Cross your heart and hope to die (Emma Frost #4)Willow Rose
CROSS MY HEART AND
HOPE TO DIE
Emma Frost #3
Copyright Willow Rose 2014
Published by Jan Sigetty Boeje
All rights reserved.
No part of this book may be reproduced, scanned, or distributed in any printed or electronic form without permission from the author.
This is a work of fiction. Any resemblance of characters to actual persons, living or dead is purely coincidental. The Author holds exclusive rights to this work. Unauthorized duplication is prohibited.
Cover design by Jan Sigetty Boeje
https://www.facebook.com/pages/Sigettys Cover Design
Special thanks to my editor Janell Parque
African Mask Photo: Thomas Ernst
Connect with Willow Rose:
Cross my heart and hope to die
stick a needle in my eye
wait a moment, I spoke a lie
I never really wanted to die.
But if I may and if I might
my heart is open for tonight
though my lips are sealed
and a promise is true
I won't break my word
my word to you.
Cross my heart hope to die
stick a needle in my eye.
A secret's a secret my word is forever
I will tell no one about your cruel endeavor.
You claim no pain but I see right through
your words in everything you do.
Teary eyes broken heart
life has torn you apart
Cross my heart hope to die
stick a needle in my eye
I loved you then I love you now
I'll still love you though I'll break my vow.
I can't hold this secret any longer
it's hurting you not making you stronger.
You're my friend so I'll risk your respect
by hurting you I can protect
I'll save yourself since you will not
you might hate me but I'll give it a shot.
I'm willing to risk our bond that we own
so long as you're safe you won't be alone.
Cross my heart hope to die
stick a needle in my eye
break my promise
tell a lie
save my friend
though, maybe it's "bye."
Religious oath in the early 1900s
HE WAS KEEPING A SECRET of the kind that could eat you up from the inside like a fire eats its way through a forest. But still, no one at the office could tell by looking at him. Definitely not today when he was smiling from ear to ear and his secretary had planted a glass of champagne in his hand that he now lifted into the air.
"To Nycom.com," he said with cheer.
"To Nycom.com," his employees answered.
They toasted and drank. Erik Gundtofte looked at his people with satisfaction while they mingled and chitchatted with laughter and happy faces. Yes, it was indeed a good day. The best day of Erik's young life. At the age of only twenty-five, his Internet company had just been sold for fifty million dollars to an American company. When investors were paid and bonuses were given, he would leave with around thirty million to himself. Enough for him to retire and enjoy his life with his beloved wife Maria and their two young children.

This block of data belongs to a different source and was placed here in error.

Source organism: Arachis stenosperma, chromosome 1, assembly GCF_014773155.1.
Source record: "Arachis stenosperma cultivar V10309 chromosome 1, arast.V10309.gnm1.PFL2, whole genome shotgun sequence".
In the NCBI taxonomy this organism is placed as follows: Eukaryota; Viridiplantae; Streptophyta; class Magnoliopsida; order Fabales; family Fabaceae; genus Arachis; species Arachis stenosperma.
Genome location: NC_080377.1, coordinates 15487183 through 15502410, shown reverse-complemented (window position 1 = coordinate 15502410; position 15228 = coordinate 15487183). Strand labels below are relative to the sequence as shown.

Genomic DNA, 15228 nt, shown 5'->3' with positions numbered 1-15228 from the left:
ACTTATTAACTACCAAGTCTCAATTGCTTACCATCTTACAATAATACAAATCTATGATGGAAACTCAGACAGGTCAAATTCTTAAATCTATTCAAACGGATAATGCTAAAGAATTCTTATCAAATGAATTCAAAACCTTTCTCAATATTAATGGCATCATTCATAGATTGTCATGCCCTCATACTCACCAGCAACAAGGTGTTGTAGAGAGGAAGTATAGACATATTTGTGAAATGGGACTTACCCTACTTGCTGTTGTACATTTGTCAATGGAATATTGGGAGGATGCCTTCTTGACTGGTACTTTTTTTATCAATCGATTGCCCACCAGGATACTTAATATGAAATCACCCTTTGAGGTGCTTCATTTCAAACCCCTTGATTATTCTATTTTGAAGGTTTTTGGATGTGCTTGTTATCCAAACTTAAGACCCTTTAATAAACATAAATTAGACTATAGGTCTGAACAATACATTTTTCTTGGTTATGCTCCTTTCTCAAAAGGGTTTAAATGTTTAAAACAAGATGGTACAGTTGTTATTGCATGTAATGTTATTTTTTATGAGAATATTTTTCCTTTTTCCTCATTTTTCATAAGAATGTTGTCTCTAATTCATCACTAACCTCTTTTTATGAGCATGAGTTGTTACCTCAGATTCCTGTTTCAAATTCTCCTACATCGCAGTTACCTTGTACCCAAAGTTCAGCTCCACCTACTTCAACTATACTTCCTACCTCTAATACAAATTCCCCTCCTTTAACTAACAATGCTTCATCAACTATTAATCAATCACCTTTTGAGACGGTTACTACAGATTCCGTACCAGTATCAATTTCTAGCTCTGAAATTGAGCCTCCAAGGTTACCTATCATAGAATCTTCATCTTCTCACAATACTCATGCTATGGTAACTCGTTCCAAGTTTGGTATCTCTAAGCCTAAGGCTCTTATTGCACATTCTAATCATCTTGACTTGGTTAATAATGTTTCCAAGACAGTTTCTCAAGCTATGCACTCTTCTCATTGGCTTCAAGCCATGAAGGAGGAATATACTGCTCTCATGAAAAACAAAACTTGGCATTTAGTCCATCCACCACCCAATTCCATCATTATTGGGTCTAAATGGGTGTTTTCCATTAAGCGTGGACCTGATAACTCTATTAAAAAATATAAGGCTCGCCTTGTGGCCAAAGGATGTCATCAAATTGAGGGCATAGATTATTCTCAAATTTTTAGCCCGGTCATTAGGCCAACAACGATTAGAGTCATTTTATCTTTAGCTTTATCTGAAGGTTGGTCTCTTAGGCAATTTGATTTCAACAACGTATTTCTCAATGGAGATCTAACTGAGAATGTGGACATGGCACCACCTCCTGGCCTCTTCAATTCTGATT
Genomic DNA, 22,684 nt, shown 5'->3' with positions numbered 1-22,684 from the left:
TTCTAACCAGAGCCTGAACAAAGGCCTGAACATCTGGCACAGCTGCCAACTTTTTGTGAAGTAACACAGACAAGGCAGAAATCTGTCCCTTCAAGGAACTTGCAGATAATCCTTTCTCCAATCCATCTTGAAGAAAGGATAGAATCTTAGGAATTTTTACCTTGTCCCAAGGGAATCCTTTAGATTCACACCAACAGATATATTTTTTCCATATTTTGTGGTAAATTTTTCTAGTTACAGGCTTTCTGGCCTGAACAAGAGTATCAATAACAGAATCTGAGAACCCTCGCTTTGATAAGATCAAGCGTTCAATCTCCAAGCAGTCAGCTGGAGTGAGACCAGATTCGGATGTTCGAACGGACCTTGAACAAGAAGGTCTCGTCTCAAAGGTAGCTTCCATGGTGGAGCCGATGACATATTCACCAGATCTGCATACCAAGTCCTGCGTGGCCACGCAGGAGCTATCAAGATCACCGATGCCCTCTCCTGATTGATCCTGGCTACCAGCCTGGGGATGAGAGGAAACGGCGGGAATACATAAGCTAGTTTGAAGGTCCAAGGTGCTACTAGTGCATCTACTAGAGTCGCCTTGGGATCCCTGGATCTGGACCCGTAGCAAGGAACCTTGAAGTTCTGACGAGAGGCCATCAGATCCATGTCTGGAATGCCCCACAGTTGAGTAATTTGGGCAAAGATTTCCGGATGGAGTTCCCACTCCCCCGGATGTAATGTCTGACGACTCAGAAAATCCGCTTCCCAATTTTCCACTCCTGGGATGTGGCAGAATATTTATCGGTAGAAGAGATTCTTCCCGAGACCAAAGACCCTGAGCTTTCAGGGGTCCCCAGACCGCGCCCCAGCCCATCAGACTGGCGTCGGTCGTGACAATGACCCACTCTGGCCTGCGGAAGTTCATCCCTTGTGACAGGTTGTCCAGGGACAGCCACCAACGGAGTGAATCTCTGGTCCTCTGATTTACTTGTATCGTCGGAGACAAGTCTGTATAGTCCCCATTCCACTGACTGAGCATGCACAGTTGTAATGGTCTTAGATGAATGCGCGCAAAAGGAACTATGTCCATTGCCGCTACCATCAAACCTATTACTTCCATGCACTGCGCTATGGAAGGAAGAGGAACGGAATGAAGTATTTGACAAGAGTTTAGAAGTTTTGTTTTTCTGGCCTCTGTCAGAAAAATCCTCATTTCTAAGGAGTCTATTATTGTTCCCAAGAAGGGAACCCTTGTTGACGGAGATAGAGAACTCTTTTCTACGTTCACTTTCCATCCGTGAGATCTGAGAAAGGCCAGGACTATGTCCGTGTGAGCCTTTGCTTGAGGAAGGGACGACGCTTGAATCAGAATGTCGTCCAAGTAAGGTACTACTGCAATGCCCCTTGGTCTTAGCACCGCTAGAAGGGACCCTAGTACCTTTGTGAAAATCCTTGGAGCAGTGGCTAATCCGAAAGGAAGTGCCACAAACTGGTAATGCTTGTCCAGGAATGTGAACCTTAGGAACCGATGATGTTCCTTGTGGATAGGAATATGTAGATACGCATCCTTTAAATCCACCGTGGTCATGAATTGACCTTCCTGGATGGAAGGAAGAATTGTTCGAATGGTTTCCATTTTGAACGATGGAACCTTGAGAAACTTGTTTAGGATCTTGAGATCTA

It was going to be a good life. They had already made their plans. They would start out by traveling around the globe for a year. They had discussed it for months, ever since Nycom.com contacted Erik and told him they had an offer he couldn't resist. They had put pins on a map and discussed it for weeks in a row. They talked about buying a boat and sailing around the world. They discussed trekking, and going by old trains. But they ended up deciding to do it the first class way … to travel by air and live in nice hotels. Maria was the one who mostly wanted that, while Erik thought it could be great to backpack and stay in hostels.
"We have children, Erik," Maria had ended up saying. "We can't live with students in a greasy hostel. It would have worked when we were nineteen, but we’re not anymore. We have little ones to consider."
So they agreed on doing it the expensive way. Lord knew they could afford it. It was a new way of living that Erik had to get used to. To never want for anything again. To never worry about how to pay the bills again. It was almost overwhelming.
Both he and Maria knew which countries they were dying to visit and now it was all finally about to become a reality.
Erik couldn't stop smiling. He had all his stuff packed in a box on his desk and once he left the office this very afternoon, he was never coming back.
"So what are you planning on doing with the rest of your life?" his friend Jacob, who had worked for him ever since the beginning in 1999, asked.
Erik shrugged. "Travel. Enjoy my family. Maybe write a book or do some conferences where I tell people how I made my fortune. Lay low, seize the day, move to the Caribbean, who knows?" Erik said laughing.
"The world really is your oyster, huh?" said Jacob.
Erik nodded while drinking. "Yup. There is nothing I can't do. I'm free to go wherever I want to go, free to do and buy whatever I want to, whatever I dream of. As long as I don't go berserk, the money should last for the rest of my life."
"It certainly is enough. You should be very proud of yourself," Jacob said.
"Well the deal is good for all of us," Erik said. "You're leaving with some seven million dollars yourself as far as I recall."
Jacob smiled and nodded. "I most certainly am. I can't deny that."
Erik studied the face of his old friend and companion. They had known each other for so many years and shared so many ups and downs together. It had been a rollercoaster and Erik was glad it was over.
Jacob was scrutinizing Erik's face. Erik noticed and smiled awkwardly. He sipped from his glass. He never did like champagne too much. Not the real expensive kind. It was too sour. His wife always said he was never going to make a good member of high class society. Erik didn't mind that.
"You got so serious all of a sudden," Jacob said. "You're not having second thoughts, are you?"
Erik forced a smile again. "About the sale? No, no of course not. This is the best for everybody."
"That's not what I meant and you know it," Jacob replied seriously.